Illustrating his eclectic nature is the framed poster of Miles Davis on the wall above his keyboard, surrounded by other favorites including Huey Lewis and the News, J. Dilla, Arcade Fire, and Duran Duran. Eclectic he is.
Like many others, Cirino started playing live gigs and trying to get signed by a major label. Like many others, he found it a hard and discouraging slog. Signing to a manager after college, he heard all the promises and all the praise, and suffered all the disappointments of a career that always seemed to be on the verge of breaking through. It was enough to make him quit music. Almost.
“It kind of crushed my spirits a little bit,” he said. “At one point I was just like, it’s over. You work for years and try to get something happening.” Then, just when he was ready to give it up, his brother talked him into giving it another shot. It didn’t hurt that his brother worked for Sony Records, so he knew music.
“My brother was always there,” said Cirino. “He’s my manager, my best friend, and my biggest supporter.” His brother also co-produces and sings backup on Cirino’s songs.
Taking a hard look at how much money they had spent on recording in professional studios, they decided to build their own home studio to continue recording. It was Cirino’s brother’s idea to document the process and turn it into a series of instructional YouTube videos.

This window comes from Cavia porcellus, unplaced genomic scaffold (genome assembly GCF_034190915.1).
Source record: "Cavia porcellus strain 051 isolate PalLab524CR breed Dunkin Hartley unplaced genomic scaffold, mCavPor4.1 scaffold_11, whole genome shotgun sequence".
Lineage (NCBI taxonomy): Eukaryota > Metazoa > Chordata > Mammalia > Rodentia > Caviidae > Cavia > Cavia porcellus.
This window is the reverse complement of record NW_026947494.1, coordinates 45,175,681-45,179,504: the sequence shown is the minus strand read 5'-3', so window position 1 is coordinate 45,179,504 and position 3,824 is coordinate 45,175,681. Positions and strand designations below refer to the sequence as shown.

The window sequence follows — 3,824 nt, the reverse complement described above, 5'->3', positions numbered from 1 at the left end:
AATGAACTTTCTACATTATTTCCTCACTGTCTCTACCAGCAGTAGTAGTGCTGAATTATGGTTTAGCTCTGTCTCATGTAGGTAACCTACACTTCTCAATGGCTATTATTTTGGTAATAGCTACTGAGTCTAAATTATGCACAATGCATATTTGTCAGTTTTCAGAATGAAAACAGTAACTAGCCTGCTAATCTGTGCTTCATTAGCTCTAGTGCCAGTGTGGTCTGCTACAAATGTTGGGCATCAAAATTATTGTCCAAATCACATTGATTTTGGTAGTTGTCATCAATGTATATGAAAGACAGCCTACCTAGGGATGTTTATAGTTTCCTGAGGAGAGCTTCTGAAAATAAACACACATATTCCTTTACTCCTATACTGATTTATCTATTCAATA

“That’s when the whole independent, do-it-yourself era within my career arose,” Cirino said. “I learned everything. I was always a natural songwriter, a natural producer. That for me came easy. But the hard part for me was engineering. And I didn’t want to disrespect the art of engineering. So it took me about a year to learn by myself.”
Cirino’s self-recorded music was getting heard, it was getting good feedback, it was generating interest. But he still wasn’t getting signed to a label.
Then, through one of his brother’s industry contacts, he hooked up with Aperture Music, a licensing company in California. And they placed one of his songs on Up All Night, the network show starring Christina Applegate.